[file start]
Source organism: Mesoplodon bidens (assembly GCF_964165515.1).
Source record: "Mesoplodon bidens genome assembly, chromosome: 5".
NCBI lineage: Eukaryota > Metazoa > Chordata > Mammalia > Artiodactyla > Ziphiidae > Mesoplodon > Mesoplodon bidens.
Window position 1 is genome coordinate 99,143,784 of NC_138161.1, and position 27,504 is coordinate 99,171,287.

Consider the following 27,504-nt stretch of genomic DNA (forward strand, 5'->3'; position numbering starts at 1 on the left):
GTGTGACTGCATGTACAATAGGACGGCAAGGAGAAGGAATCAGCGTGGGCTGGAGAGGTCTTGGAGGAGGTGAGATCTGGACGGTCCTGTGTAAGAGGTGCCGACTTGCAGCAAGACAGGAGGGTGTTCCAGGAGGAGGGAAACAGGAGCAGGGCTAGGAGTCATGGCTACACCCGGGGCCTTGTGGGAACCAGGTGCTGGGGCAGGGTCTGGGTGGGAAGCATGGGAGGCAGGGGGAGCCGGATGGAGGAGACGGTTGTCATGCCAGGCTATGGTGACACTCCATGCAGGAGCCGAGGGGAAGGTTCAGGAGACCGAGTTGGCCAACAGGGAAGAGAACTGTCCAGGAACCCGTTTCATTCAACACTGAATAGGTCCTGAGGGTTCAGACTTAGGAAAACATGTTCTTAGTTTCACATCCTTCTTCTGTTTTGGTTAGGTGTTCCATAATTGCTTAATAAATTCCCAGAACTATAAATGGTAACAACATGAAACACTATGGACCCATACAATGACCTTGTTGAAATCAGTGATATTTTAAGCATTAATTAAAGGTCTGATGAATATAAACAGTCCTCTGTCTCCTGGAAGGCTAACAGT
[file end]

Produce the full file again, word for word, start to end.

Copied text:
Source organism: Mesoplodon bidens (assembly GCF_964165515.1).
Source record: "Mesoplodon bidens genome assembly, chromosome: 5".
NCBI lineage: Eukaryota > Metazoa > Chordata > Mammalia > Artiodactyla > Ziphiidae > Mesoplodon > Mesoplodon bidens.
Window position 1 is genome coordinate 99,143,784 of NC_138161.1, and position 27,504 is coordinate 99,171,287.

Consider the following 27,504-nt stretch of genomic DNA (forward strand, 5'->3'; position numbering starts at 1 on the left):
GTGTGACTGCATGTACAATAGGACGGCAAGGAGAAGGAATCAGCGTGGGCTGGAGAGGTCTTGGAGGAGGTGAGATCTGGACGGTCCTGTGTAAGAGGTGCCGACTTGCAGCAAGACAGGAGGGTGTTCCAGGAGGAGGGAAACAGGAGCAGGGCTAGGAGTCATGGCTACACCCGGGGCCTTGTGGGAACCAGGTGCTGGGGCAGGGTCTGGGTGGGAAGCATGGGAGGCAGGGGGAGCCGGATGGAGGAGACGGTTGTCATGCCAGGCTATGGTGACACTCCATGCAGGAGCCGAGGGGAAGGTTCAGGAGACCGAGTTGGCCAACAGGGAAGAGAACTGTCCAGGAACCCGTTTCATTCAACACTGAATAGGTCCTGAGGGTTCAGACTTAGGAAAACATGTTCTTAGTTTCACATCCTTCTTCTGTTTTGGTTAGGTGTTCCATAATTGCTTAATAAATTCCCAGAACTATAAATGGTAACAACATGAAACACTATGGACCCATACAATGACCTTGTTGAAATCAGTGATATTTTAAGCATTAATTAAAGGTCTGATGAATATAAACAGTCCTCTGTCTCCTGGAAGGCTAACAGT